anyone else woken up by the sonic booms? (4, Interesting)

SpecialAgentXXX (623692) | more than 9 years ago | (#13277716)

I slept thought my 5 AM alarms and was going to be late for work, but the sonic booms woke me up. I wonder how many people forgot or did not know about the Space Shuttle landing. My family thought it was an earthquake.

Re:anyone else woken up by the sonic booms? (1)

mridoni (228377) | more than 9 years ago | (#13277856)

Not me, but probably the fact that I live a few thousand miles from Edwards AFB helped somehow...

who cares? (-1, Flamebait)

Anonymous Coward | more than 9 years ago | (#13277717)

so what?!

Excellent work (5, Insightful)

ReformedExCon (897248) | more than 9 years ago | (#13277724)

But after having done this since 1961, you'd think that we'd be at a point where getting "those brave souls" back to Earth in one piece was mundane.

Though it would be wonderful to have the space program re-examined and reformulated with realistic goals, unencumbered designs, and brave (not foolhardy) leadership, I doubt that we'll get anything more than another round of shuttle flights until the next one breaks up. Then we can expect more hand wringing, indecisiveness, and basically a whole lot more of nothing.

Space is the biggest challenge Mankind will ever embark upon. It's sad to see that almost 45 years has passed and we're still crossing our fingers hoping that things go okay.

Re:Excellent work (1)

JohnHegarty (453016) | more than 9 years ago | (#13277826)

It was, before the previous mission !

We're still new here (5, Insightful)

DragonHawk (21256) | more than 9 years ago | (#13277861)

"But after having done this since 1961, you'd think that we'd be at a point where getting "those brave souls" back to Earth in one piece was mundane."

While I agree with the rest of your comment, it's worth pointing out that 45 years is a drastically short period of time in human history. How long did we sail the seas before trans-oceanic travel stopped being experimental and perilous? We're so used to the incredibly fast pace of recent technological advancement that we forget that not everything comes quick. Expecting spaceflight to have become mundane in so short a time may not be reasonable.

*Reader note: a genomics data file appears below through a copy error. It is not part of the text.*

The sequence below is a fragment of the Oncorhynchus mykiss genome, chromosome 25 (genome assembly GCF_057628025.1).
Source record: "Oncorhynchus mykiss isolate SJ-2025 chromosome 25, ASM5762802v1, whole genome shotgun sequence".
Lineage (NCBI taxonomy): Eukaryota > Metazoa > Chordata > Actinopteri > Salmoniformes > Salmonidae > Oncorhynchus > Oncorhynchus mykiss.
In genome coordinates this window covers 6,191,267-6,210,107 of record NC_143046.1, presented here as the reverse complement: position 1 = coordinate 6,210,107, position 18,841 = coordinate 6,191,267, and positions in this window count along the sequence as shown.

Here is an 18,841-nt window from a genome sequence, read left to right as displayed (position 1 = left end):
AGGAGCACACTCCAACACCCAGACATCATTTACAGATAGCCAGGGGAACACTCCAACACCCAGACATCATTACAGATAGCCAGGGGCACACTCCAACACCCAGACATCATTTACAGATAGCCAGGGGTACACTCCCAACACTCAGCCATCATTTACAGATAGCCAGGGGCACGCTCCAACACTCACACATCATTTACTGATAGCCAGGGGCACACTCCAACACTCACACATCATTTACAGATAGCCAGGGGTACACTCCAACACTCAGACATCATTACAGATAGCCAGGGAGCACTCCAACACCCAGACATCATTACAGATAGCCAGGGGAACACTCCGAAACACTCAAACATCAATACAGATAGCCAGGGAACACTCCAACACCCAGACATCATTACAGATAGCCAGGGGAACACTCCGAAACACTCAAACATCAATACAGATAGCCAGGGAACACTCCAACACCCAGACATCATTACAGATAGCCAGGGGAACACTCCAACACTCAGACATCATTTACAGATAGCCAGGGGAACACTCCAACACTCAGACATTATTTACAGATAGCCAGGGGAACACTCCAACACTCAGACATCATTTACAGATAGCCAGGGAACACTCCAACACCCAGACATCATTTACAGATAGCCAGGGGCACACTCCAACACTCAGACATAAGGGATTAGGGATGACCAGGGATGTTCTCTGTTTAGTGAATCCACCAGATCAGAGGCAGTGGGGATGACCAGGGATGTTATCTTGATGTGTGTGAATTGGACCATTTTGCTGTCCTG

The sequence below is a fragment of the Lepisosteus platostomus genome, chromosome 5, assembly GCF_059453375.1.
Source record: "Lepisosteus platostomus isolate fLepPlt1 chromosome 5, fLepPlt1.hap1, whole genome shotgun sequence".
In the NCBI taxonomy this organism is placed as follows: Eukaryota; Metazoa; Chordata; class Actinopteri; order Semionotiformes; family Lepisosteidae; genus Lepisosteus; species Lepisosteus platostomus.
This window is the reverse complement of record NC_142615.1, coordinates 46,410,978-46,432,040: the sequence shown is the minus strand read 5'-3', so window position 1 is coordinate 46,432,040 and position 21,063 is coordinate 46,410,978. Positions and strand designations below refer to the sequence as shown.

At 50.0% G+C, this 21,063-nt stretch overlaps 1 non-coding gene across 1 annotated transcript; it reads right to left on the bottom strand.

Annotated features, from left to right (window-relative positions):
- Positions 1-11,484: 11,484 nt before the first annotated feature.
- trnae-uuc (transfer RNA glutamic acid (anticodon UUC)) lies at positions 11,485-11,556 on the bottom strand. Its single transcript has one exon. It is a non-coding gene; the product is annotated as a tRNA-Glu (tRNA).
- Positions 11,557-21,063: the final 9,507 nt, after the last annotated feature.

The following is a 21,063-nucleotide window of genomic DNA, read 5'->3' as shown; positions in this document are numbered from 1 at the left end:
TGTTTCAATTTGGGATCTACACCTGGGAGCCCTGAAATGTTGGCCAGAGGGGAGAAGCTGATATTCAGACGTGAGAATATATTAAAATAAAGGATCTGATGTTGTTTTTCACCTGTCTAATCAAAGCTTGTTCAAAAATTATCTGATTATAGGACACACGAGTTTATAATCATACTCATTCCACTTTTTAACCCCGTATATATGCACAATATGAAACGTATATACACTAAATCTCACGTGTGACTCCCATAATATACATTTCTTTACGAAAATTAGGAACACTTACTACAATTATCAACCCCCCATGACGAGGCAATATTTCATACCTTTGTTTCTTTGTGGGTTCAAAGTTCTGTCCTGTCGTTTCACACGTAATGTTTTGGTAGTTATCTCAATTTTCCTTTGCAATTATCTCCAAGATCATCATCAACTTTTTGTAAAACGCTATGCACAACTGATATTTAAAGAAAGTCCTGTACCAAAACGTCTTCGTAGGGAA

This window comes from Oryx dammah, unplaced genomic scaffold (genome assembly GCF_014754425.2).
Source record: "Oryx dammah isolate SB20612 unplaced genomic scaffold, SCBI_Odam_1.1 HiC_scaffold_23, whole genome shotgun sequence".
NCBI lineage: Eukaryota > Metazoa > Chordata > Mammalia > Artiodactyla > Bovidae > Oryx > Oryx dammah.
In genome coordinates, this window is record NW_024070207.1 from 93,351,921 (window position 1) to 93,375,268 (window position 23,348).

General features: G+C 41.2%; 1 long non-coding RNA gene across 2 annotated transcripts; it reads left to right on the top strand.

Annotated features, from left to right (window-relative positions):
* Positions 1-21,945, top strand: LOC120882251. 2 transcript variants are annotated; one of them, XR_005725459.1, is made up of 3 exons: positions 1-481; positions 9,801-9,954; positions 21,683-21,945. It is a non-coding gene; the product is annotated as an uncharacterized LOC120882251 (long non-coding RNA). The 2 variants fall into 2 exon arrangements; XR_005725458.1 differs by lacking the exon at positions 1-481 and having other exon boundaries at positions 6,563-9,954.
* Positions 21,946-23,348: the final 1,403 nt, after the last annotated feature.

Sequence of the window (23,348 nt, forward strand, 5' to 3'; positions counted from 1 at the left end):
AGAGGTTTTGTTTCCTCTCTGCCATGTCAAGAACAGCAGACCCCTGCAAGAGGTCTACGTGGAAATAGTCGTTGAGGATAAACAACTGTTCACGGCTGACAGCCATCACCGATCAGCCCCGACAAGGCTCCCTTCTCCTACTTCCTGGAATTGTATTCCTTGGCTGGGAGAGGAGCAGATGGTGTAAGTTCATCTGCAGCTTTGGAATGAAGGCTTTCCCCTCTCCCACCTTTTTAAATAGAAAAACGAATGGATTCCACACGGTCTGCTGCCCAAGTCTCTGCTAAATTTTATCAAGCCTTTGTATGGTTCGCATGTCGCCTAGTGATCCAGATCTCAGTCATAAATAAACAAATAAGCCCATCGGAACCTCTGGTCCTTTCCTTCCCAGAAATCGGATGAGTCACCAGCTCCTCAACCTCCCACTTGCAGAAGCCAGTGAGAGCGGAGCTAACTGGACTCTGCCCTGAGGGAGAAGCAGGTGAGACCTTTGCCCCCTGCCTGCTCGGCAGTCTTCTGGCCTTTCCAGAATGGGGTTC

Well done! (1)

Nick Driver (238034) | more than 9 years ago | (#13277725)

Excellent job by the shuttle crew and everyone at NASA behind them on this successful and safe mission.

One word sums it up: YeeHaw!!!

Sad News... (-1, Offtopic)

Anonymous Coward | more than 9 years ago | (#13277727)

I just heard some sad news on NPR. Seven shuttle astronauts were found dead today, vaporized in the skies over Texas. No other information was available. Even if you weren't a fan of the monumental financial waste we call the Shuttle program, you have to admit they were American icons. Truly a sad day.

*_g_o_a_t_s_e_x_*_g_o_a_t_s_e_x_*_g_o_a_t_s_e_x_*_
g_______________________________________________g_ _
o_/_____\_____________\____________/____\_______o_ _
a|_______|_____________\__________|______|______a_ _
t|_______`._____________|_________|_______:_____t_ _
s`________|_____________|________\|_______|_____s_ _
e_\_______|_/_______/__\\\___--___\\_______:____e_ _
x__\______\/____--~~__________~--__|_\_____|____x_ _
*___\______\_-~____________________~-_\____|____*_ _
g____\______\_________.--------.______\|___|____g_ _
o______\_____\______//_________(_(__>__\___|____o_ _
a_______\___.__C____)_________(_(____>__|__/____a_ _
t_______/\_|___C_____)/______\_(_____>__|_/_____t_ _
s______/_/\|___C_____)__NASA_|__(___>___/__\____s_ _
e_____|___(____C_____)\______/__//__/_/_____\___e_ _
x_____|____\__|_____\\_________//_(__/_______|__x_ _
*____|_\____\____)___`----___--'_____________|__*_ _
g____|__\______________\_______/____________/_|_g_ _
o___|______________/____|_____|__\____________|_o_ _
a___|_____________|____/_______\__\___________|_a_ _
t___|__________/_/____|_________|__\___________|t_ _
s___|_________/_/______\__/\___/____|__________|s_ _
e__|_________/_/________|____|_______|_________|e_ _
x__|__________|_________|____|_______|_________|x_ _
*_g_o_a_t_s_e_x_*_g_o_a_t_s_e_x_*_g_o_a_t_s_e_x_*_